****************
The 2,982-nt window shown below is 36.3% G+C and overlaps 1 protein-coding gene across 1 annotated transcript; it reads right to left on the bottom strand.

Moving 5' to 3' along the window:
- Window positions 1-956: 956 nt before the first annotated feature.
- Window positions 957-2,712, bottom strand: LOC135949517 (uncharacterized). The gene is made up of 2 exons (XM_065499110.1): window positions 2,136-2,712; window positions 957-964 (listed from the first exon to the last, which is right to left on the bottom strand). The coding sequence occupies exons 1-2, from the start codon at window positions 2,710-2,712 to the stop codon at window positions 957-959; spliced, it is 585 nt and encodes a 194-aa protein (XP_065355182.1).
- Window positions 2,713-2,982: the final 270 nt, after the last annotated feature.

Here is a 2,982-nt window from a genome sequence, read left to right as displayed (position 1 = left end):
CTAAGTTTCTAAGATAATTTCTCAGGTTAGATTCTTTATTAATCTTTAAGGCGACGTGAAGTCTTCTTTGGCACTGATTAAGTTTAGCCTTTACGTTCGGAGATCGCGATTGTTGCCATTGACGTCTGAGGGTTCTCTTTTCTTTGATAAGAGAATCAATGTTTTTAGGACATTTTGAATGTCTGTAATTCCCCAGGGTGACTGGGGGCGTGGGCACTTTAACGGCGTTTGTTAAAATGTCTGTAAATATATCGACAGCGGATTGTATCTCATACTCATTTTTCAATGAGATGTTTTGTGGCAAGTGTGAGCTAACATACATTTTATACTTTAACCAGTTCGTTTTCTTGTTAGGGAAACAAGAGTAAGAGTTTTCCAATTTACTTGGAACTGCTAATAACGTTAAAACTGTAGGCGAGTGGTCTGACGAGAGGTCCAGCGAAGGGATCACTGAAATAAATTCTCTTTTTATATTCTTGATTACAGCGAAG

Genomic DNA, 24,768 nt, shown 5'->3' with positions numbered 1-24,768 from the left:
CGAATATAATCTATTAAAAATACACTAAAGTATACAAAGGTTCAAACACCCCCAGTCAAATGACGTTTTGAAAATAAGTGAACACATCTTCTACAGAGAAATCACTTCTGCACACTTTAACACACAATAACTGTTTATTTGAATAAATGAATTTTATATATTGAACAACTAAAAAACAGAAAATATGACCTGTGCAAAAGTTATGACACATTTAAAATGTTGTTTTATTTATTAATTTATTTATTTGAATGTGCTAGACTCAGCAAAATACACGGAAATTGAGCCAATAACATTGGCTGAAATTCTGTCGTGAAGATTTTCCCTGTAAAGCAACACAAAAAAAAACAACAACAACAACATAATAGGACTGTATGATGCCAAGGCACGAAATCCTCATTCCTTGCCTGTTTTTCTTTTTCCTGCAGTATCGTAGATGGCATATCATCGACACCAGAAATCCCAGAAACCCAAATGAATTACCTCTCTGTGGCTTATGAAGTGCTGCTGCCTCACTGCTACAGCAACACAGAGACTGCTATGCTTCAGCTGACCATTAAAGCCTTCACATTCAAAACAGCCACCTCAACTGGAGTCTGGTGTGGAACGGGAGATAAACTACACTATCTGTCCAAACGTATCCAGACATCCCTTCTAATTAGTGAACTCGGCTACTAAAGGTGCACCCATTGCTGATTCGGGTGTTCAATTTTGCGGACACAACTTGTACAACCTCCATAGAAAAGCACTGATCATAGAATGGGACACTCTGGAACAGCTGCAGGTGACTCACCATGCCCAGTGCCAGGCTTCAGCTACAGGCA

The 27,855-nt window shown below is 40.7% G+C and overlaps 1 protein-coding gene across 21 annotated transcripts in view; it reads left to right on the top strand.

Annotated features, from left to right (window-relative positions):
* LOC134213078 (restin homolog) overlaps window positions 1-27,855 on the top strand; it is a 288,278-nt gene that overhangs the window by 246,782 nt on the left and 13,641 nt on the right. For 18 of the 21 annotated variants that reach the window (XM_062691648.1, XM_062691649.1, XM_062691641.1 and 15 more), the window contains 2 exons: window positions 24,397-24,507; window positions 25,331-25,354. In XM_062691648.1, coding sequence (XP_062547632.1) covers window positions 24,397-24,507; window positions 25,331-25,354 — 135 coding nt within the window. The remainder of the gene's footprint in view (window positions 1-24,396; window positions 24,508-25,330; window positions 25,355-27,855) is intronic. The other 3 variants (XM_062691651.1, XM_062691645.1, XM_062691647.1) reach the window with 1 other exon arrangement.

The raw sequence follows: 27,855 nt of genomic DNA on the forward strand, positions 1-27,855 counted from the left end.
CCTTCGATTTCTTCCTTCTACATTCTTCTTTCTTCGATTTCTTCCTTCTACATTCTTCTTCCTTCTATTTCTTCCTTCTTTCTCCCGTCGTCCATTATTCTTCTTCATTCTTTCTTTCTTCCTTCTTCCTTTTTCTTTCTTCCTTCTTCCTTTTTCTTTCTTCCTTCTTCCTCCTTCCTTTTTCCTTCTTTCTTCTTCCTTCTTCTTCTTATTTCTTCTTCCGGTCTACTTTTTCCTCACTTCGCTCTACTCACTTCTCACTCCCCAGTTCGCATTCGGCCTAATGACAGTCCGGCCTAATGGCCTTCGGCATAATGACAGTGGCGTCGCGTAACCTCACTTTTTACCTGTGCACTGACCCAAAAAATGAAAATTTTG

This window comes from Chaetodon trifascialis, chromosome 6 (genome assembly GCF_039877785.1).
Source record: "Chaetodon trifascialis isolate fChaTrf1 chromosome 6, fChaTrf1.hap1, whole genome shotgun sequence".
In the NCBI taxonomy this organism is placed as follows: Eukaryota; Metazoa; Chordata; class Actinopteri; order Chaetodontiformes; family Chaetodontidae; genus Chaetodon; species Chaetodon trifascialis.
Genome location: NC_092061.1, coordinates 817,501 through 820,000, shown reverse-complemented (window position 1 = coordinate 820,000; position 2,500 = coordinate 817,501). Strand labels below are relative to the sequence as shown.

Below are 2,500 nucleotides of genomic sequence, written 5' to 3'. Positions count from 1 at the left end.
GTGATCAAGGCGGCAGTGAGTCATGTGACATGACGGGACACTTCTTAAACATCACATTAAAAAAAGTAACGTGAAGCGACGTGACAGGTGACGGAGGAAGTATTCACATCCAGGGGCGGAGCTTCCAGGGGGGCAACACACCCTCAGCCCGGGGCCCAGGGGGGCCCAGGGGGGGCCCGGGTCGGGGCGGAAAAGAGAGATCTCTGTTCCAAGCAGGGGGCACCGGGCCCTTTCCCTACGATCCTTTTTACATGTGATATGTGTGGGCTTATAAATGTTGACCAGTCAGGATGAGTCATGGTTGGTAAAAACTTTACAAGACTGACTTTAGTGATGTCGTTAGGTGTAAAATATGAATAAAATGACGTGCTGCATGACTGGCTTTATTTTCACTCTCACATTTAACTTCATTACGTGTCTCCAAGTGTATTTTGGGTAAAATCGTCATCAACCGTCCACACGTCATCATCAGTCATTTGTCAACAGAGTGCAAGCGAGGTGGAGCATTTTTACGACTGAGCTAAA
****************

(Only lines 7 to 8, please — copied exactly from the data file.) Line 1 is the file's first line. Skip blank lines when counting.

CTAAGTTTCTAAGATAATTTCTCAGGTTAGATTCTTTATTAATCTTTAAGGCGACGTGAAGTCTTCTTTGGCACTGATTAAGTTTAGCCTTTACGTTCGGAGATCGCGATTGTTGCCATTGACGTCTGAGGGTTCTCTTTTCTTTGATAAGAGAATCAATGTTTTTAGGACATTTTGAATGTCTGTAATTCCCCAGGGTGACTGGGGGCGTGGGCACTTTAACGGCGTTTGTTAAAATGTCTGTAAATATATCGACAGCGGATTGTATCTCATACTCATTTTTCAATGAGATGTTTTGTGGCAAGTGTGAGCTAACATACATTTTATACTTTAACCAGTTCGTTTTCTTGTTAGGGAAACAAGAGTAAGAGTTTTCCAATTTACTTGGAACTGCTAATAACGTTAAAACTGTAGGCGAGTGGTCTGACGAGAGGTCCAGCGAAGGGATCACTGAAATAAATTCTCTTTTTATATTCTTGATTACAGCGAAG

Genomic DNA, 24,768 nt, shown 5'->3' with positions numbered 1-24,768 from the left: